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Every UART in a system is assigned a COM port value An internal modem snaps right into your expansion bus, so every internal modem has a built-in UART Therefore, even though a modem doesn t have a physical serial connection, it most certainly has a serial port a built-in one
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If you need a serial port to support some older device but have a motherboard that doesn't have one, don't fret You can always get a PCI expansion card with classic, 9-pin serial ports
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You should be familiar with the concept of USB, USB connectors, and USB hubs from the discussion of those concepts in 2, The Visible PC Here s a more in-depth look at USB and some of the issues involved with using USB devices
Understanding USB
The cornerstone of a USB connection is the USB host controller , an integrated circuit that is usually built into the chipset, which controls every USB device that connects to it Inside the host controller is a USB root hub the
Mike Meyers CompTIA A+ Guide: Essentials (Exam 220-601)
part of the host controller that makes the physical connection to the USB ports Every USB root hub is really just a bus similar in many ways to an expansion bus Figure 144 shows a diagram of the relationship between the host controller, root hub, and USB ports No rule says how many USB ports a single host adapter may use Early USB host adapters had two USB ports The most recent ones support up to ten Even if a host adapter supports a certain number of ports, there s no guarantee that the motherboard Figure 144 Host controller, root hub, and USB ports maker will supply that many ports To give a common example, a host adapter might support eight ports while the motherboard maker only supplies four adapters The most important point to remember about this is that every USB device connected to a single host adapter/root hub shares that USB bus with every other device connected to it The more devices you place on a single host adapter, the more the total USB bus slows down and the more power they use These issues are two of the biggest headaches that take place with USB devices in the real world USB devices, like any electrical device, need power to run, but not all take care of their own power needs A powered USB device comes with its own electrical cord that is usually connected in turn to an AC adapter Bus-powered USB devices take power from the USB bus itself; they don t bring any AC or DC power with them When too many bus-powered devices take too much power from the USB bus, bad things happen devices that work only some of the time and devices that lock up You ll also often get a simple message from Windows saying that the hub power has been exceeded and it just won t work Every USB device is designed to run at one of three different speeds The first USB standard, version 11, defined two speeds: Low-Speed USB , running at a maximum of 15 Mbps (plenty for keyboards and mice), and Full-Speed USB , running up to 12 Mbps Later, the USB 20 standard introduced Hi-Speed USB running at a whopping 480 Mbps The industry sometimes refers to Low-Speed and Full-Speed USB as USB 11 and Hi-Speed as USB 20, respectively In addition to a much faster transfer rate, Hi-Speed USB is fully backward compatible with devices that operate under the slower USB standards Those old devices won t run any faster than they used to, however To take advantage of the fastest USB speed, you must connect Hi-Speed USB devices to Hi-Speed USB ports using Hi-Speed USB cables Hi-Speed USB devices will function when plugged into Full-Speed USB ports, but they will run at only 12 Mbps While backward compatibility at least allows you to use the newer USB device with an older port, a quick bit of math will tell you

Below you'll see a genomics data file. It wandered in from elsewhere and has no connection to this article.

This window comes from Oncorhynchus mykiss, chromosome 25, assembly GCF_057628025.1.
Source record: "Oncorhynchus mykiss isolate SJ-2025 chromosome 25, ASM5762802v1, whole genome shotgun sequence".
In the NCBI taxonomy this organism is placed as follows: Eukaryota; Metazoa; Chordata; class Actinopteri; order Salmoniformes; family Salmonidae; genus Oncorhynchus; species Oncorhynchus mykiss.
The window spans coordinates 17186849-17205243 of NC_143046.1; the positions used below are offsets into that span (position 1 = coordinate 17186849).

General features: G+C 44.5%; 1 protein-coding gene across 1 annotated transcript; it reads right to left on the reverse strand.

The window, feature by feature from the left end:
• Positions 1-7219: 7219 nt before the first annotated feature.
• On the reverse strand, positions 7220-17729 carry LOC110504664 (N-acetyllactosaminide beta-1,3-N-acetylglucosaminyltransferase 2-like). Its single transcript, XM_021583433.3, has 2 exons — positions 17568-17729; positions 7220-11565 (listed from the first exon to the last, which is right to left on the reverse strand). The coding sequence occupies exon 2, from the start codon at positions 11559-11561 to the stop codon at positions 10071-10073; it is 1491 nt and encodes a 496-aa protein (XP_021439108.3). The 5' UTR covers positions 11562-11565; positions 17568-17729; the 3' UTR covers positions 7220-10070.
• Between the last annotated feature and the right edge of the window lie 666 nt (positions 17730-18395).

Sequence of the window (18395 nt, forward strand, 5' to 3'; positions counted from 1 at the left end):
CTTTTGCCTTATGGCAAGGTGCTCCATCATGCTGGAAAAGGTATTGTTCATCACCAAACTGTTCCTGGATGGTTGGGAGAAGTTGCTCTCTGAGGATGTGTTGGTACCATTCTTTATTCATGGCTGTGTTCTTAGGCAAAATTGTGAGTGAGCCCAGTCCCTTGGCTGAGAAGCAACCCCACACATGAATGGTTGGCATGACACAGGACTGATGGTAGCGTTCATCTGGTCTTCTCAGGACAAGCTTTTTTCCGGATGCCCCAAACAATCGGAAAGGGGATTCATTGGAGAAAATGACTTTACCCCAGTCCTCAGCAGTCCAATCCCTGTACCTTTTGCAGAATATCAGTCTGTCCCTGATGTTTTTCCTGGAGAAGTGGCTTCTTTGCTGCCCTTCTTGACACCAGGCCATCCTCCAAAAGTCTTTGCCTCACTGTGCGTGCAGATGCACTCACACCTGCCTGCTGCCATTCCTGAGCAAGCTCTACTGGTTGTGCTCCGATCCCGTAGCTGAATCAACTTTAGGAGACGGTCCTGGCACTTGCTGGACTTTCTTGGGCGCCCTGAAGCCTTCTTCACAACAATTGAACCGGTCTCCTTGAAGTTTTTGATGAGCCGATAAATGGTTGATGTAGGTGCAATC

USB 20 defined more than just a new speed Many Low-Speed and Full-Speed USB devices are also under the USB 20 standard
The USB Implementers Forum (USB-IF) does not officially use Low-Speed and Full-Speed to describe 15-Mbps and 12-Mbps devices, calling both of them simply USB On the CompTIA A+ certification exams, however, you'll see the marketplacestandard nomenclature
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